The Library of Dreams: New & Select­ed Poems 1965 – 2013

Howard Schwartz
  • Review
By – February 25, 2014

The Library of Dreams, con­tain­ing new poems as well as selec­tions from all four of Schwartz’s pre­vi­ous vol­umes, is orga­nized in reverse-chrono­log­i­cal order, so that new (The Library of Dreams) and recent ( 2011’s Breath­ing in the Dark) work appears first, fol­lowed by ear­li­er work, from Sleep­walk­ing Beneath the Stars (1992), Gath­er­ing the Sparks (1979), and Ves­sels (1977). Through­out these vol­umes— and in his fic­tion and work as an anthol­o­gist, as well — Schwartz has remained root­ed in Jew­ish mys­ti­cism and folk­lore, retelling old ori­gin sto­ries and cre­at­ing mul­ti­va­lent ones that achieve pro­found depth, con­so­la­tion, and mys­tery. In his new­er work, many of the poems are ele­gies. Even poems that do not direct­ly mourn the dead take on a nos­tal­gic tone, as found in Lan­guages”: Even the dead, / speech­less so long, / have their own lan­guage, / and when their silence calls out to us, / we listen.” 

The title of this new col­lec­tion is quite fit­ting, as Schwartz’s poet­ry insists that dreams hold cod­ed mes­sages con­tain­ing great truths — the dif­fi­cul­ty is know­ing how to inter­pret them: There’s the rub— / before you can fol­low the signs, / you must be able to read them.” Schwartz is care­ful to dis­tin­guish and between wak­ing and sleep­ing life, always let­ting the read­er know when he is describ­ing a dream rather than real­i­ty. Despite that dis­tinc­tion, how­ev­er, Schwartz pro­ceeds with a calm assur­ance that real-life wis­dom can be found with­in dreams. By record­ing and explor­ing his dreams, Schwartz engages in the dis­tinct­ly Jew­ish task of inter­pre­ta­tion — even when the dark­ness [is] inde­ci­pher­able,” as he puts it in Ghosts Rehears­ing the Past.”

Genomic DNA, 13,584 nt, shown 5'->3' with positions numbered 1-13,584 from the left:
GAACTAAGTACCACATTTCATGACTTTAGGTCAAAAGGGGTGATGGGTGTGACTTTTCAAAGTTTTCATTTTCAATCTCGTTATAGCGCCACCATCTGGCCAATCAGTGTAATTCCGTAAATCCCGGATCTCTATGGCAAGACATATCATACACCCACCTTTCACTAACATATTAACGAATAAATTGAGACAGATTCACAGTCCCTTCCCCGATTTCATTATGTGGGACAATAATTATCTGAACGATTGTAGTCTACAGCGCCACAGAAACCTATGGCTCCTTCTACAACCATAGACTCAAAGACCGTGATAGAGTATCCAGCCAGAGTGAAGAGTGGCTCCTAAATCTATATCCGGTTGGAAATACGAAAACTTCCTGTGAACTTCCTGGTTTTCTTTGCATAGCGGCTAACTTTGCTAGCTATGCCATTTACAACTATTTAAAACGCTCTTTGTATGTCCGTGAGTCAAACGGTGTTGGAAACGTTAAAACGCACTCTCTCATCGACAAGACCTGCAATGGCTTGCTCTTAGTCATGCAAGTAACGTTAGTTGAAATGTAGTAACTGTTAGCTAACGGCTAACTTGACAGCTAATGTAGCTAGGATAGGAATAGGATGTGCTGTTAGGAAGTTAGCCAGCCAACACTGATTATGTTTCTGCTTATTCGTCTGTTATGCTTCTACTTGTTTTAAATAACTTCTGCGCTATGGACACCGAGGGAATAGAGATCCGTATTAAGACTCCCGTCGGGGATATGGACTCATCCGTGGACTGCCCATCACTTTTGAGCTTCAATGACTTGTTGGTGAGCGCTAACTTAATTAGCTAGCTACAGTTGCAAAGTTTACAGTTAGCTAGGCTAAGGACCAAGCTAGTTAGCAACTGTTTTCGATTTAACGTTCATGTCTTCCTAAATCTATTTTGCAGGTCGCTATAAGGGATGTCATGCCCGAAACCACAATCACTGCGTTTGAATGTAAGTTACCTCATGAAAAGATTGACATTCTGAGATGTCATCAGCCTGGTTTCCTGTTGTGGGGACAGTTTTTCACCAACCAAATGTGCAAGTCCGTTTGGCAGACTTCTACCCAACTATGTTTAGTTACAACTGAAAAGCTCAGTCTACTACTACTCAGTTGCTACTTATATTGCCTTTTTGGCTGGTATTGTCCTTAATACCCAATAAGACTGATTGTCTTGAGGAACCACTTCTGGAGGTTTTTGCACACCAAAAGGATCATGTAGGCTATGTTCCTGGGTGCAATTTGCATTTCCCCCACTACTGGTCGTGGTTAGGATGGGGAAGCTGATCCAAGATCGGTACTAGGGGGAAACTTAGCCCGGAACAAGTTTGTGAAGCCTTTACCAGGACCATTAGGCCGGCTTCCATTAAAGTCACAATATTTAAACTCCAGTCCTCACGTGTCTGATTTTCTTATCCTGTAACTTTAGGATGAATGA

Schwartz’s poet­ry is folk­loric on sev­er­al lev­els. It evokes and draws from per­son­al cul­tural, and reli­gious tales, myths, and leg­ends, and it aims to be of use. This is evi­dent, for exam­ple, in how many of Schwartz’s poems— par­tic­u­lar­ly among his two most recent vol­umes — are writ­ten for friends and fam­i­ly mem­bers. Schwartz’s ear­li­er work leans more toward the lit­er­ary side, with love­ly moments of lin­guis­tic play and sur­prise, such as the final two stan­zas of Lost Myth of Albashad”: 

What remains
when no dream remem­bers?
Not even a crack not even
a crack not even
a crack.

Relat­ed content:

Lucy Bie­der­man is an assis­tant pro­fes­sor of cre­ative writ­ing at Hei­del­berg Uni­ver­si­ty in Tif­fin, Ohio. Her first book, The Wal­mart Book of the Dead, won the 2017 Vine Leaves Press Vignette Award.

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